EDDIE WOULD GO


    5 members found this post helpful.

  7. #7
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    May. 20, 2005
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    The first holidays, anniversaries and birthdays after a death are the hardest for everyone. It gets better over time, but the loss of a child is particularly difficult for parents. We expect the older generation to be the first to go, not the children.

    Give your Mom space to grieve in her own way. Go ahead and celebrate Christmas the way YOU want. If that includes giving your Mom a gift, do it! The holidays are a time to gather, grieve together, reminisce, laugh. Your Mom is hurting. Hopefully, time will ease her pain, but nothing will take away the loss she feels.

    My thoughts and prayers are with you and your family.


    7 members found this post helpful.

  8. #8
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    Aug. 18, 2012
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    This is my second christmas after the death of my brother he was only 24. First christmas was hard. First everything was. I got my mom nothing for Xmas the first year as she asked. Along with her birthday. This year I'm getting her a finger imprint necklace of my brother finger print. What I did was I didn't talk to about Xmas or work functions. It's hard for her to realize other people moving on and forgetting about my brother (her words) it's hard for parents to bury kids. But do what you feel is right. PM me if you need to talk I felt like people forgot I lost a brother and a best friend and just focused on my mom's loss.
    Eyes up, heels down, shoulders back, straight ahead, breathe, smile, love the feel, savor the ride.


    2 members found this post helpful.

  9. #9
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    Quote Originally Posted by RainyDayRide View Post
    That's pretty harsh... it's been less than a year so I'd hardly refer to her sense of loss as "wallow in her grief." I think it is particularly hard for mothers to lose a child - grown or not. Perhaps it is still taking all of her energy just to put one foot in front of the other to get through a non-holiday day... maybe by next year she'll be able to participate with the rest of her family.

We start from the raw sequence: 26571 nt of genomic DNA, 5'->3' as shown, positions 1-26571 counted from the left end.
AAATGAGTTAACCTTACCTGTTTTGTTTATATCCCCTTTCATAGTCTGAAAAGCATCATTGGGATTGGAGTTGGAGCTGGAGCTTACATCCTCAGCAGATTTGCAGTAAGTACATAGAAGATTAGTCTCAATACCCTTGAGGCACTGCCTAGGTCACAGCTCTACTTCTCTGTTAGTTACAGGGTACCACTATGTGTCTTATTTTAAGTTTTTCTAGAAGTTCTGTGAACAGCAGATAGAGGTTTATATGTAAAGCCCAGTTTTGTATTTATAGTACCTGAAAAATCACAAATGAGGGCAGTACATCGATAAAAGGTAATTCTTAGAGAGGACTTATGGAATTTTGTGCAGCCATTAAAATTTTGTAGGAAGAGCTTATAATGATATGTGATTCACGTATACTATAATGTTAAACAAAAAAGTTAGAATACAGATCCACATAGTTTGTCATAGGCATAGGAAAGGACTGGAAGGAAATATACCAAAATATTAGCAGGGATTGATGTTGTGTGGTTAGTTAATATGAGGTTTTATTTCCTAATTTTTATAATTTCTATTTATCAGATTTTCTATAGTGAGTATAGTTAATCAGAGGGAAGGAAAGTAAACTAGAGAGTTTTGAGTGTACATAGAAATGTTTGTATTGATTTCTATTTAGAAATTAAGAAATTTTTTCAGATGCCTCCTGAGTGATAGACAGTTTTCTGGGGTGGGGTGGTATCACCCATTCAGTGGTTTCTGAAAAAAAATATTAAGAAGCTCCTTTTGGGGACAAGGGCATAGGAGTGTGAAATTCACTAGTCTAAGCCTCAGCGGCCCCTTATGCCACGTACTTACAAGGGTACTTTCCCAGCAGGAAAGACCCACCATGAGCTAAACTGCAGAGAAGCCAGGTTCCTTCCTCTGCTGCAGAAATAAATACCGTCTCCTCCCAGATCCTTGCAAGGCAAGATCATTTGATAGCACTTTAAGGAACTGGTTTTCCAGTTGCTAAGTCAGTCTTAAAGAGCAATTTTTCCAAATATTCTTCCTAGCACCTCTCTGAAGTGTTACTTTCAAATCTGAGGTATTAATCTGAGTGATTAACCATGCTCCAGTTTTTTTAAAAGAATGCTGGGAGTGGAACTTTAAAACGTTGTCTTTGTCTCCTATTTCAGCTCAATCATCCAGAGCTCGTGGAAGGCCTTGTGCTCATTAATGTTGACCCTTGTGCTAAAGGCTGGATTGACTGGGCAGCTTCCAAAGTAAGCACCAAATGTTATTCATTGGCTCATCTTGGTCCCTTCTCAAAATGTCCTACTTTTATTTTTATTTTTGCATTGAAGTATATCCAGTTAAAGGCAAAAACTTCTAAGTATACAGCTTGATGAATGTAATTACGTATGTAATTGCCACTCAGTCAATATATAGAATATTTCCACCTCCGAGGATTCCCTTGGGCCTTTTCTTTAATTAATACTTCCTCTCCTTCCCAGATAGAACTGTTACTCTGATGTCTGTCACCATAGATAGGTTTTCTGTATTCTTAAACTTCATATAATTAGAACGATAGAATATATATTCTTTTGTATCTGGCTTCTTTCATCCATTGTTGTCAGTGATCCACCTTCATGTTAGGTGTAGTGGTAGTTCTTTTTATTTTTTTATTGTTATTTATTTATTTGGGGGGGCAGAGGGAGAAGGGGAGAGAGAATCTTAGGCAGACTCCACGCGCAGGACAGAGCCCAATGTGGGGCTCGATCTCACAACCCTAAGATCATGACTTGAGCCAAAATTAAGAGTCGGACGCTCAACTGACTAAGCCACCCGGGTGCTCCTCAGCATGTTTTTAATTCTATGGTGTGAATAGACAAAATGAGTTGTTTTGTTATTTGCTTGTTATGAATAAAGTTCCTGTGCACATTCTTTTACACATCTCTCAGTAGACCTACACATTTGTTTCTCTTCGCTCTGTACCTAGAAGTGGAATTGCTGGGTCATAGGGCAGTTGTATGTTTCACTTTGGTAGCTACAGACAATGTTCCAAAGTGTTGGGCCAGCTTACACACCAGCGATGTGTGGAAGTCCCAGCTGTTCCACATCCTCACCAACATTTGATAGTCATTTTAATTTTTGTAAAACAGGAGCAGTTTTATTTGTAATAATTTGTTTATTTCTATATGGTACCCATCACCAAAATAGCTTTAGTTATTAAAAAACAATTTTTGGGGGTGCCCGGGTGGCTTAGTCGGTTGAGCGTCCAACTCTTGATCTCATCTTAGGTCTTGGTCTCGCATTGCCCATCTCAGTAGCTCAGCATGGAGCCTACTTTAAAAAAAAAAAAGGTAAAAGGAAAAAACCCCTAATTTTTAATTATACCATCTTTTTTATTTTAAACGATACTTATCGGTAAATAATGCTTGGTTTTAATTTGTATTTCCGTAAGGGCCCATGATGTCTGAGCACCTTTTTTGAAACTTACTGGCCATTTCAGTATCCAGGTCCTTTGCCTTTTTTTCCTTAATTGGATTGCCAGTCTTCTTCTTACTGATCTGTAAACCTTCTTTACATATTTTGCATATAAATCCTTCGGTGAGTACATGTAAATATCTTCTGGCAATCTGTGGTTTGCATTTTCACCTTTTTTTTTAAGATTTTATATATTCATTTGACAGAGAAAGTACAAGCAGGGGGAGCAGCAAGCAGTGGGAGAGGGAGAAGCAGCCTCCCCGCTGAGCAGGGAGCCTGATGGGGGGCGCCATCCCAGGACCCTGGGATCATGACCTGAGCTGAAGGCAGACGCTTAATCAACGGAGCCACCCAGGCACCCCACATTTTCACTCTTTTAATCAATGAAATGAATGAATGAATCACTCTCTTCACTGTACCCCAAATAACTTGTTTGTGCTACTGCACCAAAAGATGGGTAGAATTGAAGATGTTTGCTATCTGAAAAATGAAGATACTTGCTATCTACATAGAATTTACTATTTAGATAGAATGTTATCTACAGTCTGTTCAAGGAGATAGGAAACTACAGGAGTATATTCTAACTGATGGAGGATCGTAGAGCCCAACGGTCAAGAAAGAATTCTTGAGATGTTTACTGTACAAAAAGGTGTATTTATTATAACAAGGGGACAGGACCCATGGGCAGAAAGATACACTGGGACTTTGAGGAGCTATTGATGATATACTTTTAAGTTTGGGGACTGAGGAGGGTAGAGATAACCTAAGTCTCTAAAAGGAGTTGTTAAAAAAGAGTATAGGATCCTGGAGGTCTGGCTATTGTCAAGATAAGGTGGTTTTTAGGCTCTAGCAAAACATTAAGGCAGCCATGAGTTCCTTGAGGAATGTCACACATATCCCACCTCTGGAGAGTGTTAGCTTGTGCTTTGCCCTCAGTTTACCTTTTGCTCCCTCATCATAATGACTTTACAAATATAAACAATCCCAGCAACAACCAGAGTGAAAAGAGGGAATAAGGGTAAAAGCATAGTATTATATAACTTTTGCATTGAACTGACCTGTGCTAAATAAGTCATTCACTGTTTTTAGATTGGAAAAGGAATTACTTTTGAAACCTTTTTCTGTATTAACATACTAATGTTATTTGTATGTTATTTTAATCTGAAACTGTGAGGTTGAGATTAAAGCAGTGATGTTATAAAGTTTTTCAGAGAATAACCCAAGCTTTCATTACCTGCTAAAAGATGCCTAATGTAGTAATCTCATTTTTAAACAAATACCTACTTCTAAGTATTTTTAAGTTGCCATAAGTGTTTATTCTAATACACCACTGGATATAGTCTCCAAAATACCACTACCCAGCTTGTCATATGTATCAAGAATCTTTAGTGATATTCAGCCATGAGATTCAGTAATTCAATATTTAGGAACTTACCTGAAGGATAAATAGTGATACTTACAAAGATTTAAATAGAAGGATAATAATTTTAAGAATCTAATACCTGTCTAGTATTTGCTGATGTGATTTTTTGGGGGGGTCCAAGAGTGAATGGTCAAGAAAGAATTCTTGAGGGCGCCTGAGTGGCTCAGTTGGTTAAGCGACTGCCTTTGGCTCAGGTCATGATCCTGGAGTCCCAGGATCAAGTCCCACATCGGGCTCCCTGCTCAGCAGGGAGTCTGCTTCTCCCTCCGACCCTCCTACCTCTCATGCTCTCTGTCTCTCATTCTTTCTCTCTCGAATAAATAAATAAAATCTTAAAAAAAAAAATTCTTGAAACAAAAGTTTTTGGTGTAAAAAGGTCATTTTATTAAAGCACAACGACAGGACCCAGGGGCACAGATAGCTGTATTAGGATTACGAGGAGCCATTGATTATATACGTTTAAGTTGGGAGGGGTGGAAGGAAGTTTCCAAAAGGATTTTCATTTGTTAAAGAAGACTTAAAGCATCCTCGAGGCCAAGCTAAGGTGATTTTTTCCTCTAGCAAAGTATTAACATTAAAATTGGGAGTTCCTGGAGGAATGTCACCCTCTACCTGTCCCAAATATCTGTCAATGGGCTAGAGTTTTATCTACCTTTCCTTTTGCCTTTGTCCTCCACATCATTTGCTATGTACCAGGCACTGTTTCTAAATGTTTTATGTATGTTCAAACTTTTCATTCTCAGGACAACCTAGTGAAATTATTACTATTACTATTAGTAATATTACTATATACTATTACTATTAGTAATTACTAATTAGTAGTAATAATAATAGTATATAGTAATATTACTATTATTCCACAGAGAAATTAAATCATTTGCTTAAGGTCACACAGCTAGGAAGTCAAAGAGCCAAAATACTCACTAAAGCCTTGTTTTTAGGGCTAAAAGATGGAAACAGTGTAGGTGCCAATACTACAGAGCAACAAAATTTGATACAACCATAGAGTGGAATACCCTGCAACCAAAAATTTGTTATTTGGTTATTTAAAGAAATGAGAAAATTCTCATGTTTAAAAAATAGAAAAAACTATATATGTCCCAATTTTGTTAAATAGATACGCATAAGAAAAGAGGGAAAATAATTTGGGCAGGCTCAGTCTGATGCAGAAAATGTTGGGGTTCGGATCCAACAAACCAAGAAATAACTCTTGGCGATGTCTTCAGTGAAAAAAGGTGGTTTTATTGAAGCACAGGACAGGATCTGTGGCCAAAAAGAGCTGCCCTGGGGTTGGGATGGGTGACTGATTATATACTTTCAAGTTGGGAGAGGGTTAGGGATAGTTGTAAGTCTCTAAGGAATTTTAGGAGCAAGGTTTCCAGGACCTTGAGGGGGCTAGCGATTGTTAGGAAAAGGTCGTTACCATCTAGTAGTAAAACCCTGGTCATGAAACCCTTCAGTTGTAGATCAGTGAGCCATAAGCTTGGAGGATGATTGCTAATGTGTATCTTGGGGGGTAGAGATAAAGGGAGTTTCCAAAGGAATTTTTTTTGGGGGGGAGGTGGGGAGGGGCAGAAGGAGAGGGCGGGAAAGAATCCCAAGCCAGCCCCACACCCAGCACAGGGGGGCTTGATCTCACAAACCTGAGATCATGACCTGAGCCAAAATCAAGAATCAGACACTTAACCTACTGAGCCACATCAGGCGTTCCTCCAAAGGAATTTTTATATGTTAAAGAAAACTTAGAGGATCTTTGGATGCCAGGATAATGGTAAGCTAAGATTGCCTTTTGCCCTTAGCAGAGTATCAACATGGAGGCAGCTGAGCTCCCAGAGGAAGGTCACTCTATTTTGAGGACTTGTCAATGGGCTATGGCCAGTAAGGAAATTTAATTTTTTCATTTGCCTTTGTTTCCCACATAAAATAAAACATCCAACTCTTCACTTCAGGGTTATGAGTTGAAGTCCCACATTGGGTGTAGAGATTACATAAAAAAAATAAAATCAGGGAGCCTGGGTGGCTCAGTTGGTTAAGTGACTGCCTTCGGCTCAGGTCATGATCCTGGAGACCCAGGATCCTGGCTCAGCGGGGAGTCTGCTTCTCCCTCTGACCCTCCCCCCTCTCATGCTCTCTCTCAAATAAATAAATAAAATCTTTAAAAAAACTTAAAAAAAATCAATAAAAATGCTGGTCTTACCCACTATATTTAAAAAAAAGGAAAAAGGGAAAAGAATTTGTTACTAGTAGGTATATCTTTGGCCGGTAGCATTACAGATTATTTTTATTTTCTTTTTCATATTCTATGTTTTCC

This is well said. Each person processes grief in their own way, and must be given the time to do so.

    I remember the first Christmas after my mom died, I chose not to be with my family but went away with a friend instead. My mom loved everything about Christmas and I couldn't bear to face it without her. Thankfully, my family understood and didn't create any family drama over it.

    Do what feels best for you. Your mom is lucky to have such a sensitive daughter.
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  10. #10
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    Quote Originally Posted by jenm View Post

    Do what feels best for you. Your mom is lucky to have such a sensitive daughter.
    Our oldest son was killed by a drunk driver three weeks before Christmas twelve years ago, I should remember what we did but that time to me is lost... what I do remember was the sensitivity and thoughtfulness of our son's friends who gave my wife presents in our son's name they thought Mark would have given her

    To this day they also make sure she is remembered on Mother's Day by sending her flowers or gift in our son's name


    9 members found this post helpful.

  11. #11
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    Sorry for your loss and I'm sorry that your mom isn't up to having Christmas celebrations yet. Everyone processes these things differently and there is no right or wrong.

    My very beloved Grandma passed away last Monday, right before Thanksgiving. When my mom called to tell me, she said that she wasn't sure if we'd have a Thanksgiving (we were hosting and expecting my parents, aunt/uncle + 2 kids, and my sister and her husband). The funeral director urged her to wait to bury my grandma until after the Holiday, and everyone resolved to still come. There were lots of tears, but also lots of laughter and fond remembrance of our beautiful Grandma/mom. It was honestly the best thing we could have done for our family. We were all planning on spending Christmas at her house and we are all still going so my Grandpa has a house full of people with him. Again, it will be sad, but I'm sure there will also be a lot of happiness too.
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  12. #12
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    Been there, done this several times. I would say that each person deserves the respect of others to allow them to work through this (or not) as they choose. That means your mom should be given the space she is asking for. Instead of forcing a gift into the situation, perhaps you could take her out to coffee or to lunch at a later date. It would probably be more appreciated.
    "The difference between genius and stupidity is that genius has its limits." Albert Einstein

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  13. #13
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    Thanks for the advice everyone. Is it appropriate to get my stepfather a gift or ask him to come over for dinner or snackys?



  14. #14
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    Quote Originally Posted by enjoytheride View Post